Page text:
Friday, May 17, 2013

Anti-Bias Activity:

My Family comes From...

"Culture is a powerful force that shapes our lives. Culture is who we are on the inside. It is the set of values, beliefs, and behaviors shared by a group of people. Culture gives us roots. Cultural traditions give our lives meaning, stability, and security. Culture is dynamic and alive, and it changes slowly over time. Culture is transmitted through families from one generation to the next" (York, Pg. 60).

"My Family comes From..." is an activity for children ages 3 and up. It focuses on the identification of one's own culture, identification of other children's home cultures, recognizes the concept of homelands, and explores the similarities and differences in family structures and home languages. I chose this activity because during the preschool years, children form many ideas about the world that will stay with them for their entire lives.  For this reason, it is very important to teach from a multicultural perspective. Teaching diversity means helping children understand that people come in all types of shapes, sizes, colors, and family structures and it is these difference that makes each one of us special for who we are. Not only does this activity help highlight each child's individual identity, it also helps build acceptance for the diversity they come across throughout their lifetime in school and within their community.

According to the Roots & Wings textbook on page 188, this anti-bias activity is appropriate for preschool aged children because it allows children to actively explore their own cultural backgrounds, as well as others, by interacting with a variety of people.  This activity does not teach the children about facts on a particular country or historical concepts, but allows them to explore the cultural identities of themselves and the children they interact with on a daily basis.  They are exposed to similarities and differences and also learn about the daily lives of people they know.  They can learn the concepts of culture and family structures, as well as understand the importance of equality and respect.  

"My Family comes From..." contains a variety of themes including Families, My People, Changes, and Communication. This activity includes many of the concepts that are listed from the handout, "Multicultural Concepts Young Children Can Understand".  It teaches children that everyone is worthy.  Allowing each child to explore their own cultural identity and share their cultural background in a book for others to see, provides them a feeling of self-worth and pride in who they are.  This in turn allows them to accept diversity in others.  This activity also shows children that families live in different ways.  Learning about differences in family's daily activities, eating habits, language, and cultural customs allows children to expand their understanding of the many lifestyles and customs that are present in today's society and also gives them the understanding that these differences are acceptable and encouraged.  The "My Family comes From..." activity also provides the concept that culture comes from parents and families.  Children can begin to compare and contrast their traditional family values with those of the other children and begin to understand why they do things the way they do and learn where these customs and traditions originated from.  Learning about the foundation in which ones family originates helps in the development of a child's self awareness and understanding of diversity at much larger scale.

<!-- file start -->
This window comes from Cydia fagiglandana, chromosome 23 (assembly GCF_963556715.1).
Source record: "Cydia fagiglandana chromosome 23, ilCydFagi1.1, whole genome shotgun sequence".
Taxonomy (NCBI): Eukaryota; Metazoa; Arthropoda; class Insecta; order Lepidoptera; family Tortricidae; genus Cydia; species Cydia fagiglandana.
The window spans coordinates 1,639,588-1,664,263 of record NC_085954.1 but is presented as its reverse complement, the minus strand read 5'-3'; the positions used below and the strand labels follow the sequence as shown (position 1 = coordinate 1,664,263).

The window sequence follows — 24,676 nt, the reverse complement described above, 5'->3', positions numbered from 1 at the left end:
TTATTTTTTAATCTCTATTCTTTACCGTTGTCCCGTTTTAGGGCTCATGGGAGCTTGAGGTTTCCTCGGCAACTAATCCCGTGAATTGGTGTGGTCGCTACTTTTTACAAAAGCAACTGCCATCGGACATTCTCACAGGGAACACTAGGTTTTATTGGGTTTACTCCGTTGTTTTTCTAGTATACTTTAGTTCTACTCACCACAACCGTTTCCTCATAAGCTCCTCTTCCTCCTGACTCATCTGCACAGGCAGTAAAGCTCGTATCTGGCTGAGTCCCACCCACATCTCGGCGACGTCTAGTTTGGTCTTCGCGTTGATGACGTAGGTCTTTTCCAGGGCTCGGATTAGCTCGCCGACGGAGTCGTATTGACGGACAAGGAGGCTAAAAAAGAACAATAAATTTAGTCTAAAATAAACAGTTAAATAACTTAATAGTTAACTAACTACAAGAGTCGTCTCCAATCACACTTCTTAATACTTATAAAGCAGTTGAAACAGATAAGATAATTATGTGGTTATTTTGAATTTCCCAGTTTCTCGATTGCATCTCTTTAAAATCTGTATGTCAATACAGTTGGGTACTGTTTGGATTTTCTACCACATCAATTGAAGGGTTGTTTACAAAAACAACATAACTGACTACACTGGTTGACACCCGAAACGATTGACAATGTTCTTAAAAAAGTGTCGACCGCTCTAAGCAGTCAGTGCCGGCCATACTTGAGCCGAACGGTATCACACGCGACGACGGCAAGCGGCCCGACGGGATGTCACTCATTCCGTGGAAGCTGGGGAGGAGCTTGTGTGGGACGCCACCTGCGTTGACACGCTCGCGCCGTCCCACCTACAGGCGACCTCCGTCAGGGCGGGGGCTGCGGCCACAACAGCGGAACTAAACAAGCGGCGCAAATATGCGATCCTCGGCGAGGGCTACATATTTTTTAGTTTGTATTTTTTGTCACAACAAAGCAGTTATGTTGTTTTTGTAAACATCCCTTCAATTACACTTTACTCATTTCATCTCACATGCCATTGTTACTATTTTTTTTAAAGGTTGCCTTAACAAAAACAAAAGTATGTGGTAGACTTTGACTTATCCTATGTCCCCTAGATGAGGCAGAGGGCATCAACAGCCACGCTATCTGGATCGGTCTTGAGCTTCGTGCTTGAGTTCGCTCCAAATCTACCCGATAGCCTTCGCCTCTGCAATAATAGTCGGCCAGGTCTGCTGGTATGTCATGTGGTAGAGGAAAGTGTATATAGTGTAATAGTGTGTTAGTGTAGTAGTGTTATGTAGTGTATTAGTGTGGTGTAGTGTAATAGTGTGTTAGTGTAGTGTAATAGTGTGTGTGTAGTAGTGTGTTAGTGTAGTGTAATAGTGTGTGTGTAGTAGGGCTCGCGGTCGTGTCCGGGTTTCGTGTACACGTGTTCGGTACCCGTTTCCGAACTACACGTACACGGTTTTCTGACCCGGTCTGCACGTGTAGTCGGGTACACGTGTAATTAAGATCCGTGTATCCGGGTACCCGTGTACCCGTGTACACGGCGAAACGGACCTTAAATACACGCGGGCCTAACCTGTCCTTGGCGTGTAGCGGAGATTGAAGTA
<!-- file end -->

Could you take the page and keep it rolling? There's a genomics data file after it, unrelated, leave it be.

"Culturally relevant activities strengthen children's connections to their family and home culture." (York, Pg. 191)